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Terence Blanchard: New York, NY, June 21, 2012

Bob Kenselaar By

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Terence Blanchard
The Jazz Standard
New York, NY
June 21, 2012
Terence Blanchard is an important presence in jazz today on a number of levels. He's one of the most accomplished trumpet players around, consistently showing a great command of the instrument, a distinctive voice, and a highly inventive approach to improvisation. The New Orleans native also plays a high-profile role in jazz education; he's served for more than ten years as artistic director of the Thelonious Monk Institute of Jazz Performance and was recently appointed as the director of the Henry Mancini Institute at the University of Miami's Frost School of Music. And Blanchard is also an enormously prolific composer; he's penned the scores for some 50 films, including a good deal of work with the director Spike Lee. So, as expected, Blanchard showed a strong and commanding presence on the bandstand during his five-night stint in June at the Jazz Standard and, for the early set on a Thursday night, a clear spirit of generosity by featuring compositions by his collaborators rather than his own works.
Blanchard's quintet started off with "Time to Spare," a composition by tenor saxophonist Brice Winston, who's had a ten-year- long association with the trumpeter and shared the front line with him at the Jazz Standard. The lively, post-bop-inflected tune appears as the opener on Winston's first album as a leader, Introducing Brice Winston (Djemba, 2010), which features current and past Blanchard band-mates. Winston took the lead voice, stating the melody, which takes on a relatively simple 16-bar form without a bridge, built on intriguing chromatic shifts in harmony. Blanchard displayed an impressively clear tone and both he and Winston offered remarkably well-constructed solos. Pianist Fabian Almazan, whom Blanchard later introduced as being from "Cuba by way of Miami," followed the two horn players with a solo that exhibited a bit of Herbie Hancock's influence and included sensitive interplay with bassist Joshua Crumbly. A 20-year old student enrolled at Juilliard, Crumbly is the most recent addition to Blanchard's quintet, which also includes the outstanding drummer Kendrick Scott.
The second tune of the set was a special highlight, "Winding Roads," a composition by bassist Derrick Hodge from Blanchard's most recent CD, Choices (Concord, 2011). Blanchard has called the new album a sequel to his to his Grammy-winning, richly cinematic A Tale of God's Will: Requiem for Katrina (Blue Note, 2009), and Hodge's tune fits the description. The recorded version, like all the tunes on the CD, includes a brief narrative by philosopher and social commentator Cornell West, and while the live performance at the Jazz Standard left this out, the tune still evoked the themes West described: freedom, spiritual exploration, and the idea of being true to yourself. Where the recording began with Hodge's double bass arco work, the live performance started with a solo piano feature, with Almazan starting off in a classical vein that evoked a Bach invention and gradually building to contemporary explorations. Winston and Blanchard stated the melody, mainly in 6/8 with some shifts in meter that almost gave it a timeless feel. Blanchard's extended improvisation was marked by echo effects, sometimes subtle, sometimes pronounced, bringing Miles Davis's Bitches Brew (Columbia, 1970) to mind, and Almazan added other textures with nuanced use of an electronic keyboard. Scott contributed some notably fitting percussive touches, mixing mallets, sticks, hands, and fingers when striking his drums and cymbals.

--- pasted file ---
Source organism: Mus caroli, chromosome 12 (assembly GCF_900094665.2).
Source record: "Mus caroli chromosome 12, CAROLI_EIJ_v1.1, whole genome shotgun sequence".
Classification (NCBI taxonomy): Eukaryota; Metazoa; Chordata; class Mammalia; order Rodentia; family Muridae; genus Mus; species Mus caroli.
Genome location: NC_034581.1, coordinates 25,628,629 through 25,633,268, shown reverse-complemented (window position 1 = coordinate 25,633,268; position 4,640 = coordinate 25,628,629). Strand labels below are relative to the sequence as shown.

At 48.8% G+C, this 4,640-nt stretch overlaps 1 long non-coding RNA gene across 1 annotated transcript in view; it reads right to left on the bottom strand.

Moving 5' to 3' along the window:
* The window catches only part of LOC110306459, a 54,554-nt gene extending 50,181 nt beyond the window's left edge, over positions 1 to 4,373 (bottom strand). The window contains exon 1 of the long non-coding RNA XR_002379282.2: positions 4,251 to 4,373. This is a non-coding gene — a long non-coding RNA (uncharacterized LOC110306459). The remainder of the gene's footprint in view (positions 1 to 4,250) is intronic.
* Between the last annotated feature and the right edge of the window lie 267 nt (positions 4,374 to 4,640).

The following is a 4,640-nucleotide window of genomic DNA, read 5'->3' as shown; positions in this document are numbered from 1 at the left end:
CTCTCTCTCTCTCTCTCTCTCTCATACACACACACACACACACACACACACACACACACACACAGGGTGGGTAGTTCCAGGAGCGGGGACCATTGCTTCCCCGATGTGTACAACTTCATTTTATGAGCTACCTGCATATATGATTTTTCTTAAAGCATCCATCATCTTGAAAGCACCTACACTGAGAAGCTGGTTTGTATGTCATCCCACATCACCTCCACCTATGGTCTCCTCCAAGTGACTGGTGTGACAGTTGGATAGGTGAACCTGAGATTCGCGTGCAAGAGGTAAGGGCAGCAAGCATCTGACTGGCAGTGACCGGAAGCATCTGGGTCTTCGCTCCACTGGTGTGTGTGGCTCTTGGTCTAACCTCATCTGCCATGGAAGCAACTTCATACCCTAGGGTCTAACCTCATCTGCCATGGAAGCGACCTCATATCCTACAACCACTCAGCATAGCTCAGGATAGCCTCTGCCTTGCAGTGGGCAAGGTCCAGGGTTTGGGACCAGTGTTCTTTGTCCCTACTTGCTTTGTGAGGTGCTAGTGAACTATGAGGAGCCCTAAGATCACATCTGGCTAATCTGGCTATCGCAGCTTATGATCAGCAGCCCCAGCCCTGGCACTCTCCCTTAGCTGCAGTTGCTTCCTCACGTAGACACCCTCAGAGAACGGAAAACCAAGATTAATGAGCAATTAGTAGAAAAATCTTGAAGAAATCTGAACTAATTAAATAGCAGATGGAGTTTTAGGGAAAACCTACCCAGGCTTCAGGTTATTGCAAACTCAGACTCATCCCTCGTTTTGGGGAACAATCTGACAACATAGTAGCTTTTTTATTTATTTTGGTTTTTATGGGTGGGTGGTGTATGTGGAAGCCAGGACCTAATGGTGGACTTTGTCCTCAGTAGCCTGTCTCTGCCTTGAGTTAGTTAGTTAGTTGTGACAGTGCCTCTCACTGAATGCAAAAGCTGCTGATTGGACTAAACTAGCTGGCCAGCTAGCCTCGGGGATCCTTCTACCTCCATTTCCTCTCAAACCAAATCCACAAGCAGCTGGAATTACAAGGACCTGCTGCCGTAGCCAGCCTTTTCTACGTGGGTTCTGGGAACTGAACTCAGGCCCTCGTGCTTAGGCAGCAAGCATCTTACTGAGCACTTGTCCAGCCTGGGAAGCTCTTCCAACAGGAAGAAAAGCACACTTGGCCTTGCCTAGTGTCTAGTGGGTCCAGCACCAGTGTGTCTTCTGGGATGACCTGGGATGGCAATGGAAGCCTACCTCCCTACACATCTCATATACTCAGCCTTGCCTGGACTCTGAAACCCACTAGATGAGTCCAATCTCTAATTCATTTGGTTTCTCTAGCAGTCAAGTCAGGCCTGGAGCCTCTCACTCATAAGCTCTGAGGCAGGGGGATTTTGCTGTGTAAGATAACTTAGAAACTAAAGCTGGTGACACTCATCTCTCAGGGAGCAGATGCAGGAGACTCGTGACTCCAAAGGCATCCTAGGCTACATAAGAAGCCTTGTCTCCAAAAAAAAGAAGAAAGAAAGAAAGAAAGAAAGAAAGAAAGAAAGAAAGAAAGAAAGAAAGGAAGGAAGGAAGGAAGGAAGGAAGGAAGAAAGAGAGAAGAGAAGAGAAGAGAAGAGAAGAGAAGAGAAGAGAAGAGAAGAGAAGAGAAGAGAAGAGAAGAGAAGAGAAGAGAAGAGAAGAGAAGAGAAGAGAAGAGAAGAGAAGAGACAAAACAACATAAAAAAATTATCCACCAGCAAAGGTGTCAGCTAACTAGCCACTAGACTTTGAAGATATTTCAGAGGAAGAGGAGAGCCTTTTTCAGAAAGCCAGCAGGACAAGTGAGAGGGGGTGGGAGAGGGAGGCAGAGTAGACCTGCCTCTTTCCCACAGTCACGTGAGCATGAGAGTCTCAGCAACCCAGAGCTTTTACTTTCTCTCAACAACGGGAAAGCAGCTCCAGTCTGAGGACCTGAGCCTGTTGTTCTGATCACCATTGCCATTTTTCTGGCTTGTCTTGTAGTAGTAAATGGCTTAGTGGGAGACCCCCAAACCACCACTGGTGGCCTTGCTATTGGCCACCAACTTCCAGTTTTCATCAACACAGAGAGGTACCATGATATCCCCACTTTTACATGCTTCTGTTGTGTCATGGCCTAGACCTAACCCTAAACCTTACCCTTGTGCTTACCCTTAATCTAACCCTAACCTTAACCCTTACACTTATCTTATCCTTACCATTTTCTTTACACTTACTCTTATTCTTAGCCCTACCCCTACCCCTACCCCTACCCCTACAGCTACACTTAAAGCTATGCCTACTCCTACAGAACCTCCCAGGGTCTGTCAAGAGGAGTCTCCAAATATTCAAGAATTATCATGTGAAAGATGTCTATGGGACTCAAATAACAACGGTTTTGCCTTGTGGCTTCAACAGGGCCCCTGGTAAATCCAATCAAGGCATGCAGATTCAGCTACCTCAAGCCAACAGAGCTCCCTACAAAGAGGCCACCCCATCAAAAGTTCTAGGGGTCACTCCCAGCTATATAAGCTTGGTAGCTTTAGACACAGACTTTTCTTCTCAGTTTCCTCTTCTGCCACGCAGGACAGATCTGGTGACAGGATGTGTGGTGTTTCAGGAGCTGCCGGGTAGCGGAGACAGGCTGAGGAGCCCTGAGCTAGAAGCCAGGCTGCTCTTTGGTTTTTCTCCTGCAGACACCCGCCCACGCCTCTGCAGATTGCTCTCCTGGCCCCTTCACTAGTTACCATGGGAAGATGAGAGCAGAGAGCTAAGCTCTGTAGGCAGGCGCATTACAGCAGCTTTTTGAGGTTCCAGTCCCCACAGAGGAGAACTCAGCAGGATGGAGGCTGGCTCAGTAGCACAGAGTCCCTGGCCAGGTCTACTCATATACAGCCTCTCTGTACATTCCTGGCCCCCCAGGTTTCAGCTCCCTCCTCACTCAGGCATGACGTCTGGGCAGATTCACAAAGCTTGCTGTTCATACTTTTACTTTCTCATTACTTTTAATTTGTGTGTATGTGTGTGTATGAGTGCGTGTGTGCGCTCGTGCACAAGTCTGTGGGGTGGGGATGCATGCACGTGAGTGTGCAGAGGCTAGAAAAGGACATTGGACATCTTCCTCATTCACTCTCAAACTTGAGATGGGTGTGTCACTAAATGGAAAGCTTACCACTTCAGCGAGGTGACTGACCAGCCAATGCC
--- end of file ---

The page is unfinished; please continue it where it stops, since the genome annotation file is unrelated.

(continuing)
The next tune was a striking change of pace, a medium/up-tempo rendering of the standard "Autumn Leaves," with Blanchard and Winston trading off segments stating the melody. The overall feel was straight-ahead and swinging, with walking bass and a steady, cymbal- driven rhythm. Blanchard was impressionistic and spare in his solo, playing soaring lines and stopping unexpectedly in spots, playing with the form before evoking the melody clearly in his final chorus. Winston's approach was similar, gradually building his solo to incorporate angular lines, and in the end, bringing it back to the melody. Almazan sprinkled in some classical phrasing in his solo similar to his work on "Winding Roads," with Crumbly adding intuitive interplay, shifting from straight walking to more adventurous lines to complement the pianist. The tune concluded with a spirited series of choruses featuring Blanchard trading eights with Scott.

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